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Abstract: In which cases must a poster exhibit efforts to answer a question and in which does the content of the question itself suffice to provide context?


It is often suggested that a question should be closed because the poster showed no effort to answer it. The reason for that is obvious in cases where it's phrased like a homework question -- for example:

  • Prove that if two random variables are independent then their covariance is zero.
  • Evaluate the following integral: $\displaystyle\int\cdots\cdots.$
  • Solve this differential equation: $\displaystyle\frac{\partial^2 u}{\partial t^2} + \cdots\cdots.$

However, one sometimes sees it stated without qualification that ALL questions for which the poster does not indicate what efforts have been made to find the answer should be closed. I think that statement is being made thoughtlessly because when examples are cited, it will be seen that there are types of questions to which that does not apply. Sometimes the content of the question itself is considered to have shown sufficient effort, as demonstrated by the fact that nobody votes to close the question and lots of people up-vote it. Some examples appear below (all posted by myself since it was easy for me to find those quickly, but plenty of others exist).

So my question is: Has anyone tried to define the difference, i.e. explicitly state the criteria for deciding between (1) cases where some effort to answer the question needs to be explicit, and (2) cases where the content of the question is considered sufficient, as in these examples?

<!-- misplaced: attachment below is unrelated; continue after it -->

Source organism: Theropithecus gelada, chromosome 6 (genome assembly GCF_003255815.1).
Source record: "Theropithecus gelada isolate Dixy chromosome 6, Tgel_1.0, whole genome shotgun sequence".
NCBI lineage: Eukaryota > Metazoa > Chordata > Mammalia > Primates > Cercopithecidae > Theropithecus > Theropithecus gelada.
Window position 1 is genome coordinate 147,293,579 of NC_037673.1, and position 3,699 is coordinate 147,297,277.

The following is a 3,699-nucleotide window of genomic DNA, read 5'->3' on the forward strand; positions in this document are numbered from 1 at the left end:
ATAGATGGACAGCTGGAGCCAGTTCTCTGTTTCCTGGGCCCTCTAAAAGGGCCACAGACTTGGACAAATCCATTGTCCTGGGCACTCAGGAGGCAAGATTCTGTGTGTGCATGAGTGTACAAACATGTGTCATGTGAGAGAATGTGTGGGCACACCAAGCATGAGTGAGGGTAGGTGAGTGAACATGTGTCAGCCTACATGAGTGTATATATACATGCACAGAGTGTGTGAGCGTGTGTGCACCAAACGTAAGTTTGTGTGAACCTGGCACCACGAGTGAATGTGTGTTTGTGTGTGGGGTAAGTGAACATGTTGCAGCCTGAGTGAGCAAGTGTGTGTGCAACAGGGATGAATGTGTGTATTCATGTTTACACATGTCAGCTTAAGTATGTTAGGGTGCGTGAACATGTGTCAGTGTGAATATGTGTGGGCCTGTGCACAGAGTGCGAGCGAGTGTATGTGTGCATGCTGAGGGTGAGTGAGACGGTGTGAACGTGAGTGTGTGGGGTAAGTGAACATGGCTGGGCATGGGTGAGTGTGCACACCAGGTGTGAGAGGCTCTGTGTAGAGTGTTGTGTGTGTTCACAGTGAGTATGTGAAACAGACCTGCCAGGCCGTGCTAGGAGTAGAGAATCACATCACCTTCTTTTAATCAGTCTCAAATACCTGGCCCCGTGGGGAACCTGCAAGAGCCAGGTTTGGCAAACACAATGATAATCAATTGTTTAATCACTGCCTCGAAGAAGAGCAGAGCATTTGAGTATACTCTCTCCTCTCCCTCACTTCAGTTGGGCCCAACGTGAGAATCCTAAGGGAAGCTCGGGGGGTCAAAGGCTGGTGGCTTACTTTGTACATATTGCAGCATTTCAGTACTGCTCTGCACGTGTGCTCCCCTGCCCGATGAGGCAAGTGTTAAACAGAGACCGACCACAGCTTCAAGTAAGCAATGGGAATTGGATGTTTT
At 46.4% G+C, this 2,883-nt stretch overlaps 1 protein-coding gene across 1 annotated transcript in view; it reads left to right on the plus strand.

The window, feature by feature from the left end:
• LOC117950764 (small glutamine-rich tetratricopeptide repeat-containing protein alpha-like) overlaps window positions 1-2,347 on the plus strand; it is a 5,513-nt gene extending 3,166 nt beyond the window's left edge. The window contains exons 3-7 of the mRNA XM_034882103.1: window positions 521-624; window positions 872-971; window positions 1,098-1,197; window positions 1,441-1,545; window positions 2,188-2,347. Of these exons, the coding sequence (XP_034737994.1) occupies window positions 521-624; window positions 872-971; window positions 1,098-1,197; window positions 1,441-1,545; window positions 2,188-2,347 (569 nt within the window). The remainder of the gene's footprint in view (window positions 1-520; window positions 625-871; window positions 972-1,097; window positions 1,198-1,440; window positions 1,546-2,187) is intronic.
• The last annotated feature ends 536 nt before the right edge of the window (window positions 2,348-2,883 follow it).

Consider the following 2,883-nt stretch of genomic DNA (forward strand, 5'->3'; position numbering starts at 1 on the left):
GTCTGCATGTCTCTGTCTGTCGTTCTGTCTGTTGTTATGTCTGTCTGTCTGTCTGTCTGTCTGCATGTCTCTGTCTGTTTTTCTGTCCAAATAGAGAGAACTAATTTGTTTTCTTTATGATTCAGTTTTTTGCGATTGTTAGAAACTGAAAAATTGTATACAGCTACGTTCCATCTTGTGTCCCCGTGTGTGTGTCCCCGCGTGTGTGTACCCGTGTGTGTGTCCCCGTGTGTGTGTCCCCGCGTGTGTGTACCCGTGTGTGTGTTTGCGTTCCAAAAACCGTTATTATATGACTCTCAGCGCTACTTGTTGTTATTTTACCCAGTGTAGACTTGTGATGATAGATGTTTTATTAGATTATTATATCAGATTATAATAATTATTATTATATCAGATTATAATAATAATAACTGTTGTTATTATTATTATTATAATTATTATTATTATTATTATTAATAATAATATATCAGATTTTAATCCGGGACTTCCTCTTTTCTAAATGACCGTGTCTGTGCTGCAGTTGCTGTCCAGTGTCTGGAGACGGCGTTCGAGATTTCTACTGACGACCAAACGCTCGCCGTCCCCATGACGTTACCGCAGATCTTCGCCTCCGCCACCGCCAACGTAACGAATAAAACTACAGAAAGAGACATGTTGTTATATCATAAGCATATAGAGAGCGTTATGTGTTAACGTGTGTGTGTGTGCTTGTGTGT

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    $\begingroup$ "However, one sometimes sees it stated without a shred of qualification that ALL questions for which the poster does not indicate what efforts have been made to find the answer should be closed." Examples? $\endgroup$ – quid Jul 22 '17 at 23:48
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    $\begingroup$ @quid : I've seen this a whole slew of times in recent days and I hesitate to read through that again before someone is paying me to do so, but here's a quote from recent hours: QUOTE It's getting shut down since it's simply a problem statement assigned to MSE. I don't care if the post is an overly terse description of an interesting question — the onus is still on the poster to show the basic research effort. In the case of a "research level question", it's even more important that the poster share the basic research with the reader. END QUOTE $$ {} $$ Do you recognize that quote? $\endgroup$ – Michael Hardy Jul 22 '17 at 23:55
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    $\begingroup$ I recognize the quote, but it does not quite assert what you claim it does. (For later passer-bys: it is not I that wrote the quote.) $\endgroup$ – quid Jul 23 '17 at 0:03
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    $\begingroup$ @quid : I've seen it lots of times, and I'll see if I can find some links to some, but not today; I have other things to attend to. Often it's when someone asks why a certain crude question is closed, like the hypotheticals above, but sometimes it's when a question is closed because it's too subtle for those closing it to understand and they don't know that they don't understand it (that happens all too often). $\endgroup$ – Michael Hardy Jul 23 '17 at 0:06
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    $\begingroup$ Re: ALL questions for which the poster does not indicate what efforts have been made to find the answer should be closed. AFAIK what is required is to include context which can have the form of the OPs own work. See also: arjafi's answer to Can we stop the “Show your work craze”? and How to ask a good question - Provide Context. $\endgroup$ – Martin Sleziak Jul 23 '17 at 0:33